20 July 201514:15

Dutch reflect on victories past to visualise next success

The Dutchmen believe they are the better team and memories of that comfortable victory in the Namibian capital remain prominent in their minds

Dutch reflect on victories past to visualise next success - Cricket News
The Netherlands will seek to draw inspiration from the World Cricket League Division 2 final earlier this year in its bid to beat Namibia on Tuesday and so qualify for the ICC World Twenty20 2016.

The Dutchmen believe they are the better team and memories of that comfortable victory last January in the Namibian capital, Windhoek, remain prominent in their minds and, they hope, in the minds of their vanquished opponents. Meanwhile, a highly motivated Afghanistan will face one of the surprise packages of the tournament, Hong Kong, in the other play-off of the day.

The winners of those two games in Malahide on Tuesday will join Ireland and Scotland in qualifying for India while the losers must then play off against the fourth-placed teams from the group stage, Papua New Guinea and Oman, for the final two qualification spots.

Netherlands captain Peter Borren scored 60 not out in that 50-over World Cricket League final as his team successfully chased Namibia’s 212 with eight wickets and nine overs to spare. And despite knowing that Twenty20 cricket is a different proposition, Borren feels the momentum is with him.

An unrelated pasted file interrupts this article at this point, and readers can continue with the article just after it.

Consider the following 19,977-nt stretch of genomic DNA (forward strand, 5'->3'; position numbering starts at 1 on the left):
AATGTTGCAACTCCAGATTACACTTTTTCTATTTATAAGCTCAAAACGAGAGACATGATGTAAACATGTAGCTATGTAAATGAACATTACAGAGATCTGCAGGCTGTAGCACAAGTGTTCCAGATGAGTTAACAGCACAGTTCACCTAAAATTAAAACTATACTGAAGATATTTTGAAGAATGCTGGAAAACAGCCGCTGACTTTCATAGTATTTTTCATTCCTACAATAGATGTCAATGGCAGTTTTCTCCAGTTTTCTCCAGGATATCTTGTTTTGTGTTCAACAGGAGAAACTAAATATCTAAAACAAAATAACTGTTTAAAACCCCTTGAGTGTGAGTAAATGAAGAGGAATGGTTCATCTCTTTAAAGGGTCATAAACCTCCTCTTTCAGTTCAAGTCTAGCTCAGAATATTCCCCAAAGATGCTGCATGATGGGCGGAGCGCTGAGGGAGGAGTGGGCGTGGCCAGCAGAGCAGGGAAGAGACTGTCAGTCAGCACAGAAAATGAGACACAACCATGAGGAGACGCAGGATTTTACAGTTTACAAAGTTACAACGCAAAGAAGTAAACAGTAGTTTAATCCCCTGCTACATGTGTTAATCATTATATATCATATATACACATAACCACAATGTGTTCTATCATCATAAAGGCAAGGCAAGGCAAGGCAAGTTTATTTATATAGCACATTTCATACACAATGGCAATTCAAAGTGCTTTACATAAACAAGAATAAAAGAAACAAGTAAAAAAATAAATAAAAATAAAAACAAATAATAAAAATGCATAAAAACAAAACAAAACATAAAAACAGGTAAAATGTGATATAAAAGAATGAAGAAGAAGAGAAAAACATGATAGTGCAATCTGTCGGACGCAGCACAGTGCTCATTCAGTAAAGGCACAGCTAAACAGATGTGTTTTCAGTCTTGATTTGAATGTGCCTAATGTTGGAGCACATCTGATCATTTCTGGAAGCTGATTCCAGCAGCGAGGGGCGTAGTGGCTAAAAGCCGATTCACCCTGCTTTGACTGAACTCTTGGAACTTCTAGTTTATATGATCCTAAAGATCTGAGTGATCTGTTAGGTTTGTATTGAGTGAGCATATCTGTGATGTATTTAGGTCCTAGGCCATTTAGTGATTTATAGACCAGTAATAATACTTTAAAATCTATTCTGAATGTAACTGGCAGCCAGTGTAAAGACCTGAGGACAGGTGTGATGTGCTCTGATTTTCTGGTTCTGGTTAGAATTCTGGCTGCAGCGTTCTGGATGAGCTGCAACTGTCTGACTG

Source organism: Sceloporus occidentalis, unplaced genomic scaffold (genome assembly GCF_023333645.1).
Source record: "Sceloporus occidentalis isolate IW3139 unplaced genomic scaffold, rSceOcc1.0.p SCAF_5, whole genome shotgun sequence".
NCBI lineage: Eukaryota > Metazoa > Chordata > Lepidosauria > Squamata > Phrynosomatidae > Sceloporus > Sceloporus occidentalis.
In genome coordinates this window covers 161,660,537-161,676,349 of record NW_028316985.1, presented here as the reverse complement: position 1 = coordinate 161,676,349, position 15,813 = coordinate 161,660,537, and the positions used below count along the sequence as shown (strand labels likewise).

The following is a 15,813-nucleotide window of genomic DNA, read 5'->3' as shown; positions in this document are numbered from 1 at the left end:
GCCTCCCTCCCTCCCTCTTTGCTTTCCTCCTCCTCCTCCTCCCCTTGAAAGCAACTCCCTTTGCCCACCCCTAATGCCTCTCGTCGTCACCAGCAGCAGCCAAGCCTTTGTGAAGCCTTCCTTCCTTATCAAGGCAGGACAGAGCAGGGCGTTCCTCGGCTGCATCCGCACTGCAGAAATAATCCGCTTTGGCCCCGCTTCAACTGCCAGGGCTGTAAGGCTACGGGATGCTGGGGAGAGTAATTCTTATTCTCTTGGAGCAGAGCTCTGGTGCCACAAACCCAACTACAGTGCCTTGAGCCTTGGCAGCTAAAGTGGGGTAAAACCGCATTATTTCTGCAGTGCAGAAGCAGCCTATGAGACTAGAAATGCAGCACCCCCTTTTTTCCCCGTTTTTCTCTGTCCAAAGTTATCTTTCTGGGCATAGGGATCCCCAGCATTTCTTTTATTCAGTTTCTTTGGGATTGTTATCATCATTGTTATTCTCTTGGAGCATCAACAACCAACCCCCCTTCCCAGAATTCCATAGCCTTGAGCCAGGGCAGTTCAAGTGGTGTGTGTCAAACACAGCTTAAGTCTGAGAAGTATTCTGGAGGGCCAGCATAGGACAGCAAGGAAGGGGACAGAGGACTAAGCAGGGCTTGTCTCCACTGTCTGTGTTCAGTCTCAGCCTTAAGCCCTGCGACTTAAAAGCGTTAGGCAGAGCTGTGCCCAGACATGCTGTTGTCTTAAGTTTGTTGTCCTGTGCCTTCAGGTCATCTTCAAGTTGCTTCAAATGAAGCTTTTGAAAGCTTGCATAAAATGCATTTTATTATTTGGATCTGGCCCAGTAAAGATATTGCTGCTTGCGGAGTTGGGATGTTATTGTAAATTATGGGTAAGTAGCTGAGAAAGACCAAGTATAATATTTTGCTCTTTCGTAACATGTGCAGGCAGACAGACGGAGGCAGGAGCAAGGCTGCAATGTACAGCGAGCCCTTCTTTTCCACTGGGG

“We have beaten them before so we know we can do it,” said the 31-year-old all-rounder. “It makes it easier to prepare for the game knowing we beat them recently. That definitely gives us confidence. We know Namibia is a dangerous batting side. Craig Williams is a very good player and so is Stephen Baard and of course Gerrie Snyman so they’re not a team to be taken lightly. But we know them from playing in that World Cricket League final earlier this year so we feel we can beat them again.”

For most observers, Group B was by far the tougher pool at this qualifier so while he would have preferred to take top spot, Borren is relieved just to be in the competition still.

“We knew coming into this competition that we were in a tough group. It was so competitive. We are a little disappointed not to have won our group, losing out to Scotland on net run-rate, but that’s the tournament. We are still happy to have made it through the group and we still have a good chance of qualification. We are confident of progressing and it’s still our goal to win the tournament so that is the focus.”



There is a completeness about the Netherlands team. On the bowling front, the pacey Mudassar Bukhari and Timm van der Gugten have been a handful while in Michael Rippon (who took five wickets in that WCL final), Peter Seelar and former South Africa ODI player Roelof van der Merwe, they have plenty of spin options. Throw in the skipper’s nagging line and length and there aren’t many weak links for opposition batsmen to target.

And with bat in hand, Wesley Barresi, Stephan Myburgh, Ben Cooper and Borren himself have been in good form.

“We have good balance in our side, lots of variation in our bowling. We have spin options and our pace bowlers also vary their attack a lot, which I think is important in this format. Roelof has been a great addition to the team. In many ways, our team spirit is our main asset and he adds to that hugely. His energy and his competitive nature has been great for us. He is a very good bowler and a fantastic fielder. We haven’t seen much of his batting so far in the tournament but we know how good he is and hopefully we’ll see some of that from him soon.”